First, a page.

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Soil Health – We All Love It, But What Is It Worth?

By   /  July 17, 2017  /  Comments Off on Soil Health – We All Love It, But What Is It Worth?

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If your field or pasture has been plowed, sometimes the topsoil is called the plow layer. Soil scientists call topsoil the A horizon when they describe the soil layers through the depth of the soil.

Soil health gets a lot of air time. But have you ever thought about what it’s actually worth in dollars? That’s the question Tom Buman of Agren decided to answer. What he learned is that we can put a dollar value on healthy soil as well as the cost of erosion.

Tom worked with a group of scientists to calculate the value of nutrients including the cost of fertilizer, the nitrogen, phosphorus, and potassium the soil is providing. They looked at the topsoil, the upper 6 to 9″ of soil. This is the soil that is richest in organic matter and darkest in color. By determining the nutrient content of the soil and how much it would cost to apply those same quantities of nutrients, they were able to estimate one aspect of the soil’s value.

Next, Tom worked with Rick Cruse of Iowa State University to see how nutrients in soil translate into value based on production. Rick and his team took soil cores at 40 locations in each of numerous Iowa fields on 7 different farms. Then, they used precision data provided by combines harvesting those fields to track corresponding yields at those exact locations. They also looked at yield data from 2007-2013 to get a bigger picture.

The fields Rick was tracking were all planted with corn-soybean rotations, but represented different intensities of tillage. One set of fields was tilled with each planting, one used no-till planting for soybeans, and the third used no-till planting for both corn and soybeans. All the farmers used similar inputs as far as fertilizer and pesticides.

What Rick saw was that the more tillage done, the more topsoil was lost. Less topsoil resulted in lower yields and lost income.  Based on the rates of soil loss, he calculated that 6.1 tons of topsoil would be lost over a ten year period from each acre of the regularly tilled corn/soybeans field, 4.2 tons from the tilled corn/no-till soybeans, and 0.1 tons from the no-till corn/soybeans.

Based on the value of the soil’s nutrients and the value of production, Rick and Tom calculated that over a ten-year period, soil losses from conventional tillage would cost $354.94 per acre ($35.49 per acre each year) in lost production and nutrients. For the fields tilled corn/no-till soybeans, the cost would be $231.81 per acre ($23.18 per acre each year) and for the no-till fields, the cost would be $6.83 (68 cents per acre each year).

Topsoil has eroded from high spot in the field, leaving lighter subsoil visible. Photo courtesy of Ray Weil.

Tom pointed out that the less topsoil you start with, the harder you’re hit by even a small loss. In other words, if you only have 3” of topsoil, dropping 1/2” of topsoil, means a big drop in production. If you have 10” of topsoil, the drop of ½” of soil won’t be as big a hit, but it will still lower your bottom line.  That topsoil is the soil richest in organic matter, so a drop in topsoil is measured as a drop in organic matter. Losing 1/2″ of topsoil means losing a good portion of your organic matter.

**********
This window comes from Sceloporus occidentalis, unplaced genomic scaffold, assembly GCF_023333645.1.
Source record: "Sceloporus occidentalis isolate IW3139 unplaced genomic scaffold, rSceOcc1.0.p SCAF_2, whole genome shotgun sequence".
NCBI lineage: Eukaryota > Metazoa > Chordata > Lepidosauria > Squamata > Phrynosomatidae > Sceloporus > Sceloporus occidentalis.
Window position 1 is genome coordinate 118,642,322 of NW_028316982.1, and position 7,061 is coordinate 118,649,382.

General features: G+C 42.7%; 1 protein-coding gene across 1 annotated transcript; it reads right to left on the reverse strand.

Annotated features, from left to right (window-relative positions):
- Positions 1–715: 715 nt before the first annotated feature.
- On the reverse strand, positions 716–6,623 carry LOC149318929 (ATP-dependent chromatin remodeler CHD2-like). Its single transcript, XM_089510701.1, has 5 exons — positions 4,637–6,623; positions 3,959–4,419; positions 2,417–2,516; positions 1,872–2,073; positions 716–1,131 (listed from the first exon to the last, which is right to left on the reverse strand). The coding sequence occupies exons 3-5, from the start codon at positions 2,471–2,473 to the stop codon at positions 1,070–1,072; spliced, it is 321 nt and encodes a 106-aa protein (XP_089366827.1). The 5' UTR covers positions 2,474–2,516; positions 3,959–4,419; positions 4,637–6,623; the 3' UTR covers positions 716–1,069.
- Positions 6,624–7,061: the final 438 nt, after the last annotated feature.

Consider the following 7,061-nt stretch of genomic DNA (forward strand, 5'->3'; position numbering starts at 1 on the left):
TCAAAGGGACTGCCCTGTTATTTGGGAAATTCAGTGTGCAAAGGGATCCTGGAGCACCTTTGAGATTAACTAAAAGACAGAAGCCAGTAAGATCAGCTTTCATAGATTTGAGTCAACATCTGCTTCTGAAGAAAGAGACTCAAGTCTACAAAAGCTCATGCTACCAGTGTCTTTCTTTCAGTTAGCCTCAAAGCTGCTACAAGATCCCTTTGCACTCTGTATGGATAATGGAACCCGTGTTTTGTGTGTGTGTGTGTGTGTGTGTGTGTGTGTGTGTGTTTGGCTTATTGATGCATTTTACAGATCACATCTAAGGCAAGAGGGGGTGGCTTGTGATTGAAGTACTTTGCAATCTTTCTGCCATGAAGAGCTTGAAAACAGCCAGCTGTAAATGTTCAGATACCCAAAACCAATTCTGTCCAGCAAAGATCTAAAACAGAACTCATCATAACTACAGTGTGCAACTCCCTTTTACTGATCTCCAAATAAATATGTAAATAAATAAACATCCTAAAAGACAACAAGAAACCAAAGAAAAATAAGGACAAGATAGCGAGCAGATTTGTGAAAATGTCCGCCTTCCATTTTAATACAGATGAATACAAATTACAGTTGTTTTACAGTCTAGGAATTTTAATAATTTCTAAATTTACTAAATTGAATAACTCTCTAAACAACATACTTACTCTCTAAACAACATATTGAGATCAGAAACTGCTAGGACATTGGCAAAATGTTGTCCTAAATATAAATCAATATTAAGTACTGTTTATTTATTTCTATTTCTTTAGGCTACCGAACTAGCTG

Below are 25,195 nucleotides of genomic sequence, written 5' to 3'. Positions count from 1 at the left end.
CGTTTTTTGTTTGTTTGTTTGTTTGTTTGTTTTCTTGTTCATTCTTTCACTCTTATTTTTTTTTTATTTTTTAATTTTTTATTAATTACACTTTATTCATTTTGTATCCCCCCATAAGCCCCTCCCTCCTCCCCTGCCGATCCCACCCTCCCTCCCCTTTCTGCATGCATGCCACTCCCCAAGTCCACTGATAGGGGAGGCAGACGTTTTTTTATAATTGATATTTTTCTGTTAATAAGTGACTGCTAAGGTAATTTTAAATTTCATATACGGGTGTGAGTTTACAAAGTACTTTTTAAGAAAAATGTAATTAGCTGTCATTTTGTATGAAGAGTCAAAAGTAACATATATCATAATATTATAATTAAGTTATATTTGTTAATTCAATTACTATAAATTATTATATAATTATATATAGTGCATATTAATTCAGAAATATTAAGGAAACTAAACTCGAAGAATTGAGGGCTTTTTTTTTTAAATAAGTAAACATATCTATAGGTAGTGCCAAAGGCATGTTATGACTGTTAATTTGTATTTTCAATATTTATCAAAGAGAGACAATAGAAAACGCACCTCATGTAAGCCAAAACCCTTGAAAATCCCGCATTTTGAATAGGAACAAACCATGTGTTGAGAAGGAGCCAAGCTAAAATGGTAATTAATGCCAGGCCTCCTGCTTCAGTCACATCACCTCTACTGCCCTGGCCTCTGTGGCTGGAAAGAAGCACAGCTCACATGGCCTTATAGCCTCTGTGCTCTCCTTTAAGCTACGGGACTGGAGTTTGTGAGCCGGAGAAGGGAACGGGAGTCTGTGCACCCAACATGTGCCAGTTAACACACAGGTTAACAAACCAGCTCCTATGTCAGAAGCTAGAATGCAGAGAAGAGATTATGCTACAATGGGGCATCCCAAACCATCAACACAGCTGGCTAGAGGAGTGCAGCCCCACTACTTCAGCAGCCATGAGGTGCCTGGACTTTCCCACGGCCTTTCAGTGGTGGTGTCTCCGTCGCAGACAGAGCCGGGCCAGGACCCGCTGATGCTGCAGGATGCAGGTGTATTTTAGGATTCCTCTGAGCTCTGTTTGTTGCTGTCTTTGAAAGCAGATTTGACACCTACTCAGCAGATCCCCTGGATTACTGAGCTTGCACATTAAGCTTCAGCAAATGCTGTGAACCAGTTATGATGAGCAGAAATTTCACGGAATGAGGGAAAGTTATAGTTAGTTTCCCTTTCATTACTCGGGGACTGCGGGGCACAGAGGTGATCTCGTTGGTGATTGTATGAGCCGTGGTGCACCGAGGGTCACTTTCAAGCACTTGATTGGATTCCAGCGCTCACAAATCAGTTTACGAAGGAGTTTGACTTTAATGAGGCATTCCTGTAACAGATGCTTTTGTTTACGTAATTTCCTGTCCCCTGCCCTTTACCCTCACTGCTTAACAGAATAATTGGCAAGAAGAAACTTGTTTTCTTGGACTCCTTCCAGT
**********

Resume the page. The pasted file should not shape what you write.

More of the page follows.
This pasture was cropped before being put into pasture. Higher areas lost topsoil, leaving less fertile soil with lower pH. Cattle prefer the grasses in the lower areas, avoiding the sedges and other grasses growing on the less productive hills. Uplands may be less productive because of rockier or shallower soils. In this case, and in many similar cases, though, years of plowing and the resulting erosion caused the reduction in fertility and production. Photo courtesy of Ray Weil.

Soil scientist and author Ray Weil noticed this on a nearby farm. Cattle are now grazing fields that were once cropped. The higher spots experienced erosion, and now have less topsoil. Ray also discovered that the pH is lower on the eroded hill tops, and the cattle are avoiding the broom sedge and other grasses that are growing there.

Maybe you don’t till your fields, or plant row crops, and maybe all your land is in rangeland and pasture. You still want to consider organic matter as a measurement of your soil health. The way to keep organic matter is by avoiding erosion. Because organic matter is lightweight, it is quick to blow or wash off any uncovered soil.

Keep your soil covered with dense vegetation to avoid losing productivity. To make sure you’re doing your best, it might be worth monitoring. There is still a way to go in determining the value of that topsoil and the soil health that we prize. But seeing the calculated loss of production makes its relevance that much clearer.

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About the author

editor and contributor

Rachel’s interest in sustainable agriculture and grazing has deep roots in the soil. She’s been following that passion around the world, working on an ancient Nabatean farm in the Negev, and with farmers in West Africa’s Niger. After returning to the US, Rachel received her M.S. and Ph.D. in agronomy and soil science from the University of Maryland. For her doctoral research, Rachel spent 3 years working with Maryland dairy farmers using management intensive grazing. She then began her work with grass farmers, a source of joy and a journey of discovery.

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